“This agreement, which has been a long time coming and the result of close partnership between many stakeholders, especially Governor Whitmer and my colleagues in Congress, will be pivotal in protecting our Great Lakes from harmful and destabilizing invasive species that threaten the environment, economy, and our way of life,” said U.S. Congresswoman Debbie Dingell. “I’m proud to have helped secure resources for this project and will continue to work every day to protect our most critical natural resources.”

“The Great Lakes hold countless memories for many of us, from catching our first fish to watching loved ones play on their shores,” said Michigan Attorney General Dana Nessel. “They are central to our Pure Michigan identity. This landmark agreement marks a significant victory in protecting these lakes from invasive, dangerous carp, ensuring the joy and beauty of these waters remain for all to enjoy.”

 “Today’s announcement represents a major milestone in the protection of Michigan’s natural resources, in this case one of our most prized natural resources, the Great Lakes,” said Scott Bowen, director of the Michigan Department of Natural Resources. “I want to thank and congratulate everyone involved in this effort, at the state and national level, for the years of effort that went into making this day a reality. Our children and grandchildren will thank them, too.”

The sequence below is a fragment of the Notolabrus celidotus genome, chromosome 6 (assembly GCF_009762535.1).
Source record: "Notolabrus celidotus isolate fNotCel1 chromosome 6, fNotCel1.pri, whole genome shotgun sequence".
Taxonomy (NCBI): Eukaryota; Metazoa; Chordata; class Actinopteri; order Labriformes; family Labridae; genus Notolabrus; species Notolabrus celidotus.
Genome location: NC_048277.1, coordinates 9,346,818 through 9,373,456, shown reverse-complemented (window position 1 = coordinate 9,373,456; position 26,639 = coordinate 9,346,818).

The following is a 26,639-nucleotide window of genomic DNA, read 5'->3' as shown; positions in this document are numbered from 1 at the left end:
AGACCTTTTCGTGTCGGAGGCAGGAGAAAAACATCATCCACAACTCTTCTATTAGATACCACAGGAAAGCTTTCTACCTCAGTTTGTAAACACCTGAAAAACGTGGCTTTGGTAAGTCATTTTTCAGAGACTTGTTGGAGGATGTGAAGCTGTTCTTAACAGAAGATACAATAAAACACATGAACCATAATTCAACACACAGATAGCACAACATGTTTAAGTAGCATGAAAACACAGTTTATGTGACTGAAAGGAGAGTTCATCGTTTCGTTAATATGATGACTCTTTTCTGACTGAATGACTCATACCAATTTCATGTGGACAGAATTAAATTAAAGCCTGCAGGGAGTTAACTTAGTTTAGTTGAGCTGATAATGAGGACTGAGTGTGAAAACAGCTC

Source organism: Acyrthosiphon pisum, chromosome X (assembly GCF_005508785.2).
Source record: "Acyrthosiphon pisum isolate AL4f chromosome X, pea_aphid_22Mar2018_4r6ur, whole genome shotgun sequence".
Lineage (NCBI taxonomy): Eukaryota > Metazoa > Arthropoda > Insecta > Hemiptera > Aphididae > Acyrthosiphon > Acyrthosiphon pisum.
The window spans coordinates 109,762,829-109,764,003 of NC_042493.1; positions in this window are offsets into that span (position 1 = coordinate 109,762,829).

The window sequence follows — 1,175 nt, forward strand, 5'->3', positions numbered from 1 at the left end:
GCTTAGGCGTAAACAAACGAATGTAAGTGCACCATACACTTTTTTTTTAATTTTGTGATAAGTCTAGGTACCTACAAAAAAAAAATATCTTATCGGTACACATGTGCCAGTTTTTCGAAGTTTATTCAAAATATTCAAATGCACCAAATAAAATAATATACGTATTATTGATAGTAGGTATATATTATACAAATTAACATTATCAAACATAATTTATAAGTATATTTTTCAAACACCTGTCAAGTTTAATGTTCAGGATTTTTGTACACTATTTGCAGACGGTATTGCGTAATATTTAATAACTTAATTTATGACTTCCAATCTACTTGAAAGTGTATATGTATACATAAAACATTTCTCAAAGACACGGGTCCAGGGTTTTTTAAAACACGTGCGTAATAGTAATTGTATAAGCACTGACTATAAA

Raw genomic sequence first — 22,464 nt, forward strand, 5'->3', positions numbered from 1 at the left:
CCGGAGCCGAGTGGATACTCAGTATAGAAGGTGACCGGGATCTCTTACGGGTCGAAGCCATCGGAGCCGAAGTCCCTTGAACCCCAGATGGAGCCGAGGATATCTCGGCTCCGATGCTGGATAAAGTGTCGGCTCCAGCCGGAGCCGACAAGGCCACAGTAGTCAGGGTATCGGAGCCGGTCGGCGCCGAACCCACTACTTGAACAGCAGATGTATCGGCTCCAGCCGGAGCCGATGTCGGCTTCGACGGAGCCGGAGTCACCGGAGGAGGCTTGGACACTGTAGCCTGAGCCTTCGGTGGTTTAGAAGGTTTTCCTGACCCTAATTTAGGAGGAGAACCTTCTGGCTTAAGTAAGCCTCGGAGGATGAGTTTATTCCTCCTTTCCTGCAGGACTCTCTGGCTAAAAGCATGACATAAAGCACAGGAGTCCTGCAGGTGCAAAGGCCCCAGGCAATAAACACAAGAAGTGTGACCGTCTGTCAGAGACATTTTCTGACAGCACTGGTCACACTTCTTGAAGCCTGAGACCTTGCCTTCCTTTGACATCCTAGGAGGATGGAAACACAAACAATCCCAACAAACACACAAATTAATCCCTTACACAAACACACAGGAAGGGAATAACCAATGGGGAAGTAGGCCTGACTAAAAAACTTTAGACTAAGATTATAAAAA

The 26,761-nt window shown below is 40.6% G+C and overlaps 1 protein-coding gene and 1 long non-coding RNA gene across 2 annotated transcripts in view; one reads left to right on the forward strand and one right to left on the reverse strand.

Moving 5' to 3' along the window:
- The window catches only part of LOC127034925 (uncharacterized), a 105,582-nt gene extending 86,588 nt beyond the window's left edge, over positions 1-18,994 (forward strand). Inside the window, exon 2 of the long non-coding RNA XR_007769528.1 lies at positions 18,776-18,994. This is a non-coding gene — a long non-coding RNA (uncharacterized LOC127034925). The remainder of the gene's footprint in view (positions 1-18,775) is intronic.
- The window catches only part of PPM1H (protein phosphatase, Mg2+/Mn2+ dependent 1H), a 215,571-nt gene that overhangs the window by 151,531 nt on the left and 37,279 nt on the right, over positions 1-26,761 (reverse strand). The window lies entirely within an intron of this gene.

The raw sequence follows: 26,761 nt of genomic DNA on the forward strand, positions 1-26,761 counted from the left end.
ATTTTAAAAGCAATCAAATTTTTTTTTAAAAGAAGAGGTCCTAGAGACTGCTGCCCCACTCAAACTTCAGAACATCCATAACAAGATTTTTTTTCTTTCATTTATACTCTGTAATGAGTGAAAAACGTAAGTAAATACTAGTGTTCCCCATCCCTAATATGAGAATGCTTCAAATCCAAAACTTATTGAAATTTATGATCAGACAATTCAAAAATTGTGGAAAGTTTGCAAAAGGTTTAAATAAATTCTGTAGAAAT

Invasive carp, notably bighead, silver, and black carp, have the potential to out-compete other Great Lakes fish species, resulting in fewer fish like lake whitefish, perch, and walleye. If invasive carp were to enter and colonize in the Great Lakes basin, inland rivers and lakes would also be vulnerable.

Silver carp are known to leap through the air and have caused injury to boaters in the Illinois River and other locations where they are present.  In many cases, boaters cease to enjoy waters that are infested with silver carp, and fishing opportunities are greatly reduced.

Brandon Road Interbasin Lock and Dam Project -

Michigan has been working with the U.S. Army Corps of Engineers and other Great Lakes states since 2011. These efforts have resulted in the following milestones:

2014: the Great Lakes Mississippi River Inter-basin Separation Study identified several options for separating the two basins. Subsequently, the Brandon Road lock and Dam site in Joliet, Illinois, was identified as the best location to prevent invasive species from entering the Great Lakes.

  • 2018: the Brandon Road Feasibility Study was finalized, and Michigan committed $8 million to the project.
  • 2020: a Planning, Engineering, and Design agreement was signed between Illinois and the U.S. Army Corps of Engineers. Michigan supported Illinois as a non-federal sponsor and contributed $8 million of the $10.1 million non-federal funds required.
  • 2022: a new cost for the Brandon Road Inter-basin Project was estimated at $1.14 billion, requiring a 10% non-federal cost share.
  • 2023: appropriations in Michigan ($64 million) and Illinois ($50 million) meet the non-federal requirement to begin construction of the project.

 Protecting the Great Lakes.

Michigan is home to 21% of the world’s fresh water—the world’s largest surface system of fresh water.